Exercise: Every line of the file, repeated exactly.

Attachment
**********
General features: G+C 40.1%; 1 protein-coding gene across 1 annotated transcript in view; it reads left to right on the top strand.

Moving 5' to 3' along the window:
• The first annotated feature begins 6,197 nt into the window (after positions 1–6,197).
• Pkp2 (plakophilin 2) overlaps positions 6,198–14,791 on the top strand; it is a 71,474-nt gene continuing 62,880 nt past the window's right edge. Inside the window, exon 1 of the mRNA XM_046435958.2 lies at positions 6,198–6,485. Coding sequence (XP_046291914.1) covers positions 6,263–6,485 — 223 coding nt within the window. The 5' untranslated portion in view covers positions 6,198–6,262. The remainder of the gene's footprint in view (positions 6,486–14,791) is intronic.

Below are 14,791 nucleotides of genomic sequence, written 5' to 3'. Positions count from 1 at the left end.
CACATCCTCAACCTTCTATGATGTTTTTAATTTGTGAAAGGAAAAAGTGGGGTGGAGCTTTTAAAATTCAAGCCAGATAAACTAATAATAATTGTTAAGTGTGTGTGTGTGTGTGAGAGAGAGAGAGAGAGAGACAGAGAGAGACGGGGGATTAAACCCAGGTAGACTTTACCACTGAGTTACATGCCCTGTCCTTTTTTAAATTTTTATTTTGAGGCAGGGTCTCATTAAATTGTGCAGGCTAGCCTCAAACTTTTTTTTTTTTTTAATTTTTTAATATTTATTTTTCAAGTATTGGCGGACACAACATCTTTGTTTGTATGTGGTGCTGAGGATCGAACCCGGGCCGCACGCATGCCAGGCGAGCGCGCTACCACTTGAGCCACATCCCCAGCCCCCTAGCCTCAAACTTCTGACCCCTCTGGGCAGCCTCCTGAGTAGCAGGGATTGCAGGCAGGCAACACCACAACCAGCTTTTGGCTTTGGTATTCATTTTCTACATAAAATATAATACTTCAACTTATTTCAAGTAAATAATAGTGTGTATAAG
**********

General features: G+C 40.1%; 1 protein-coding gene across 1 annotated transcript in view; it reads left to right on the top strand.

Moving 5' to 3' along the window:
• The first annotated feature begins 6,197 nt into the window (after positions 1–6,197).
• Pkp2 (plakophilin 2) overlaps positions 6,198–14,791 on the top strand; it is a 71,474-nt gene continuing 62,880 nt past the window's right edge. Inside the window, exon 1 of the mRNA XM_046435958.2 lies at positions 6,198–6,485. Coding sequence (XP_046291914.1) covers positions 6,263–6,485 — 223 coding nt within the window. The 5' untranslated portion in view covers positions 6,198–6,262. The remainder of the gene's footprint in view (positions 6,486–14,791) is intronic.

Below are 14,791 nucleotides of genomic sequence, written 5' to 3'. Positions count from 1 at the left end.
CACATCCTCAACCTTCTATGATGTTTTTAATTTGTGAAAGGAAAAAGTGGGGTGGAGCTTTTAAAATTCAAGCCAGATAAACTAATAATAATTGTTAAGTGTGTGTGTGTGTGTGAGAGAGAGAGAGAGAGAGACAGAGAGAGACGGGGGATTAAACCCAGGTAGACTTTACCACTGAGTTACATGCCCTGTCCTTTTTTAAATTTTTATTTTGAGGCAGGGTCTCATTAAATTGTGCAGGCTAGCCTCAAACTTTTTTTTTTTTTTAATTTTTTAATATTTATTTTTCAAGTATTGGCGGACACAACATCTTTGTTTGTATGTGGTGCTGAGGATCGAACCCGGGCCGCACGCATGCCAGGCGAGCGCGCTACCACTTGAGCCACATCCCCAGCCCCCTAGCCTCAAACTTCTGACCCCTCTGGGCAGCCTCCTGAGTAGCAGGGATTGCAGGCAGGCAACACCACAACCAGCTTTTGGCTTTGGTATTCATTTTCTACATAAAATATAATACTTCAACTTATTTCAAGTAAATAATAGTGTGTATAAG